June 28,
2009
 

Pension and SERPA Benefits

        

Service cost

    $ 10,393       $ 12,894       $ 20,786       $ 24,918   

Interest cost

     19,457        20,526        38,914        39,155   

Expected return on plan assets

     (24,344     (24,103     (48,688     (45,855

Amortization of unrecognized:

        

Prior service cost

     1,133        1,576        2,266        3,041   

Net loss

     5,642        3,064        11,284        6,091   

Curtailment loss

     —          —          —          4,164   

Settlement loss

     —          —          2,582        370   
                                

Net periodic benefit cost

    $ 12,281       $ 13,957       $ 27,144       $ 31,884   
                                

Postretirement Healthcare Benefits

        

Service cost

    $ 2,517       $ 2,945       $ 5,034       $ 5,946   

Interest cost

     5,297        5,845        10,594        11,572   

Expected return on plan assets

     (2,445     (2,858     (4,890     (5,652

Amortization of unrecognized:

        

Prior service credit

     (629     (297     (1,258     (584

Net loss

     2,251        1,424        4,502        2,866   

Curtailment (gain) loss

     —          —          (1,023     369   
                                

Net periodic benefit cost

    $ 6,991       $ 7,059       $ 12,959       $ 14,517   
                                

As disclosed in Note 5, the Company recorded restructuring expense of  $78.4 million related to its Motorcycles segment during the first half of 2010. The restructuring action resulted in a postretirement healthcare plan curtailment gain of  $1.0 million, which is included in the  $78.4 million restructuring expense, and a decrease to equity of  $1.0 million, or  $0.6 million net of tax, which is included in accumulated other comprehensive income, during the first half of 2010. During the first half of 2009, the Company recorded restructuring expense of  $50.0 million, which included a pension and postretirement healthcare plan curtailment loss of  $4.5 million, and an increase to equity of  $13.3 million.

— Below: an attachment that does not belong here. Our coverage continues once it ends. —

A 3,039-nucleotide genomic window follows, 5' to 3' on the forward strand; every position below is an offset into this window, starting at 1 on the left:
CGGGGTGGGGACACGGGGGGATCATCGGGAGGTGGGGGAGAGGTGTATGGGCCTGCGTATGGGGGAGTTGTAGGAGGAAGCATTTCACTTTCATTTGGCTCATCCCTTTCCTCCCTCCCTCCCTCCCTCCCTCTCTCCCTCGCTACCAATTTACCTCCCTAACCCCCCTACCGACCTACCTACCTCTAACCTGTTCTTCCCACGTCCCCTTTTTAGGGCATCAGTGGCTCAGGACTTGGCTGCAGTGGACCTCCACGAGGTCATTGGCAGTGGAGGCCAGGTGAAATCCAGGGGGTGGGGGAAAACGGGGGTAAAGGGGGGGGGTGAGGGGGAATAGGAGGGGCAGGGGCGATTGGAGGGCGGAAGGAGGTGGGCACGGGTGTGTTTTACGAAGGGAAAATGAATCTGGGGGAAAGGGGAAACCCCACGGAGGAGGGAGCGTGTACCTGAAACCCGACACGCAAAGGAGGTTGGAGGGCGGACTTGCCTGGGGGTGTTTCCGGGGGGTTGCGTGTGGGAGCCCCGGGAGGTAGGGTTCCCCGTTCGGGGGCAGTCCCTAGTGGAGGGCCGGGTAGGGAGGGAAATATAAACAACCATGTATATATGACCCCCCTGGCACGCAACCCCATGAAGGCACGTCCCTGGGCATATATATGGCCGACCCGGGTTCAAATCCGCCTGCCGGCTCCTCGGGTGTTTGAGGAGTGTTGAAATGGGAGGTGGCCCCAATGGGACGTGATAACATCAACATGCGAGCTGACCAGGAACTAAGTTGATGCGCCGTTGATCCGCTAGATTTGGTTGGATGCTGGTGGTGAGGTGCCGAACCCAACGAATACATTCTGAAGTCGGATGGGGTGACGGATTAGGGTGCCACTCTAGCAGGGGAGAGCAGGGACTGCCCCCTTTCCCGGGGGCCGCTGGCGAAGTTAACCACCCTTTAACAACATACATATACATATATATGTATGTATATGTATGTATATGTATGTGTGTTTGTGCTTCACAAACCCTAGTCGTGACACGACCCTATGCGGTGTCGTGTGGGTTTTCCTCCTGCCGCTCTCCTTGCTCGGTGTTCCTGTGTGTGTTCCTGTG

During the first half of 2010, the Company incurred a  $2.6 million settlement loss related to its SERPA plans compared to a settlement loss of  $0.4 million during the first half of 2009. The settlement losses were the result of benefit payments made to former executives who departed from the Company during 2009.

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Business Segments
6 Months Ended
Jun. 27, 2010
Business Segments
17. Business Segments

The Company operates in two business segments: Motorcycles and Financial Services. The Company's reportable segments are strategic business units that offer different products and services. They are managed separately based on the fundamental differences in their operations. Selected segment information is set forth below (in thousands):

 

     Three months ended     Six months ended  
     June 27,
2010
   June 28,
2009
    June 27,
2010
   June 28,
2009
 

Motorcycles net revenue

    $ 1,135,101     $ 1,135,734       $ 2,172,436     $ 2,414,166   

Gross profit

     396,984      387,195        776,531      861,241   

Selling, administrative and engineering expense

     208,952      197,871        414,156      406,042   

Restructuring expense

     30,125      15,131        78,361      49,993   
                              

Operating income from Motorcycles

     157,907      174,193        284,014      405,206   

Financial services income

     173,705      123,967        343,542      228,634   

Financial services expense

     112,860      186,086        256,015      279,548   

Goodwill impairment

     —        28,387        —        28,387   
                              

Operating income (loss) from Financial Services

     60,845      (90,506     87,527      (79,301
                              

Operating income

    $ 218,752     $ 83,687       $ 371,541     $ 325,905   
                              

As discussed in Note 2, Financial Services operating income for the three and six months ended June 27, 2010 includes the effects of consolidating formerly unconsolidated QSPEs.

As discussed in Note 3, Financial Services operating income for the three and six months ended June 28, 2009 includes a  $72.7 million charge related to increased provision for credit losses resulting from the one-time reclassification of finance receivables held for sale to finance receivables held for investment.

As discussed in Note 8, operating income from Financial Services for the three and six months ended June 28, 2009 includes an other-than-temporary impairment charge of  $15.0 million and  $32.2 million, respectively, related to the investment in retained securitization interests.